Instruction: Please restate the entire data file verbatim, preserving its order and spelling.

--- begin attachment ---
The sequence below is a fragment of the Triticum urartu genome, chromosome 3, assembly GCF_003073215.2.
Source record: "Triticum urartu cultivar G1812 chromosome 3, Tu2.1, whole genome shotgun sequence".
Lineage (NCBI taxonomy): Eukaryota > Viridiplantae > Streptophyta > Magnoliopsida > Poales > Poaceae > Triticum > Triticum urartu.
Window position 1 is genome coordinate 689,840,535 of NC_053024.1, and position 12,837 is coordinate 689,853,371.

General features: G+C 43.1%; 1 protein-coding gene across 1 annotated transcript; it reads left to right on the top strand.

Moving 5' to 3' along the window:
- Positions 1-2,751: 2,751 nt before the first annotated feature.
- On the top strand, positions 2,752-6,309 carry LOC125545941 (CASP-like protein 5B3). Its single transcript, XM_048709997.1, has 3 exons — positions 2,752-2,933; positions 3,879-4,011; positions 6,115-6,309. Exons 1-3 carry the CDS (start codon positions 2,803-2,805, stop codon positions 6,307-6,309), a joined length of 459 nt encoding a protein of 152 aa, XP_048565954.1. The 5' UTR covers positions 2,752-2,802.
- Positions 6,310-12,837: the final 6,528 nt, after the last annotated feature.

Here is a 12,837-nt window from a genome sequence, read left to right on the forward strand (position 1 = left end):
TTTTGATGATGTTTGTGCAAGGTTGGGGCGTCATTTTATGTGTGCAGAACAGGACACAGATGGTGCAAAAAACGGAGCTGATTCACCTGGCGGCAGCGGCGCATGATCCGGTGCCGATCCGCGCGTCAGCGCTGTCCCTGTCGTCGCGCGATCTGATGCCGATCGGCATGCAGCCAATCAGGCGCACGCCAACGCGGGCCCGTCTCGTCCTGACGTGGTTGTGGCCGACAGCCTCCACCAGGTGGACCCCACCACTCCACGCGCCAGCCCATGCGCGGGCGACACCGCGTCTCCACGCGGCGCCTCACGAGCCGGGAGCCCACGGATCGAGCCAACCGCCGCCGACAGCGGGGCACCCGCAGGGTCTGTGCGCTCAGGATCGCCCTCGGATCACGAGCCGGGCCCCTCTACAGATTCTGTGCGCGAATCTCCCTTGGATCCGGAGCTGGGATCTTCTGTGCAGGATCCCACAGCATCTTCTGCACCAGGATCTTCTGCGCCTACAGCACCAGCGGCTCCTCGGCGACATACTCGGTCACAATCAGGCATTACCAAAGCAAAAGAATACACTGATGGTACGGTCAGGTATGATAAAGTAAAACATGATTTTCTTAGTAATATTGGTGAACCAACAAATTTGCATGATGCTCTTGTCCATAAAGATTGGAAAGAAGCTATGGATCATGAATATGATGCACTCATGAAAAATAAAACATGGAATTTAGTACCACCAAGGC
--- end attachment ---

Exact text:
The sequence below is a fragment of the Triticum urartu genome, chromosome 3, assembly GCF_003073215.2.
Source record: "Triticum urartu cultivar G1812 chromosome 3, Tu2.1, whole genome shotgun sequence".
Lineage (NCBI taxonomy): Eukaryota > Viridiplantae > Streptophyta > Magnoliopsida > Poales > Poaceae > Triticum > Triticum urartu.
Window position 1 is genome coordinate 689,840,535 of NC_053024.1, and position 12,837 is coordinate 689,853,371.

General features: G+C 43.1%; 1 protein-coding gene across 1 annotated transcript; it reads left to right on the top strand.

Moving 5' to 3' along the window:
- Positions 1-2,751: 2,751 nt before the first annotated feature.
- On the top strand, positions 2,752-6,309 carry LOC125545941 (CASP-like protein 5B3). Its single transcript, XM_048709997.1, has 3 exons — positions 2,752-2,933; positions 3,879-4,011; positions 6,115-6,309. Exons 1-3 carry the CDS (start codon positions 2,803-2,805, stop codon positions 6,307-6,309), a joined length of 459 nt encoding a protein of 152 aa, XP_048565954.1. The 5' UTR covers positions 2,752-2,802.
- Positions 6,310-12,837: the final 6,528 nt, after the last annotated feature.

Here is a 12,837-nt window from a genome sequence, read left to right on the forward strand (position 1 = left end):
TTTTGATGATGTTTGTGCAAGGTTGGGGCGTCATTTTATGTGTGCAGAACAGGACACAGATGGTGCAAAAAACGGAGCTGATTCACCTGGCGGCAGCGGCGCATGATCCGGTGCCGATCCGCGCGTCAGCGCTGTCCCTGTCGTCGCGCGATCTGATGCCGATCGGCATGCAGCCAATCAGGCGCACGCCAACGCGGGCCCGTCTCGTCCTGACGTGGTTGTGGCCGACAGCCTCCACCAGGTGGACCCCACCACTCCACGCGCCAGCCCATGCGCGGGCGACACCGCGTCTCCACGCGGCGCCTCACGAGCCGGGAGCCCACGGATCGAGCCAACCGCCGCCGACAGCGGGGCACCCGCAGGGTCTGTGCGCTCAGGATCGCCCTCGGATCACGAGCCGGGCCCCTCTACAGATTCTGTGCGCGAATCTCCCTTGGATCCGGAGCTGGGATCTTCTGTGCAGGATCCCACAGCATCTTCTGCACCAGGATCTTCTGCGCCTACAGCACCAGCGGCTCCTCGGCGACATACTCGGTCACAATCAGGCATTACCAAAGCAAAAGAATACACTGATGGTACGGTCAGGTATGATAAAGTAAAACATGATTTTCTTAGTAATATTGGTGAACCAACAAATTTGCATGATGCTCTTGTCCATAAAGATTGGAAAGAAGCTATGGATCATGAATATGATGCACTCATGAAAAATAAAACATGGAATTTAGTACCACCAAGGC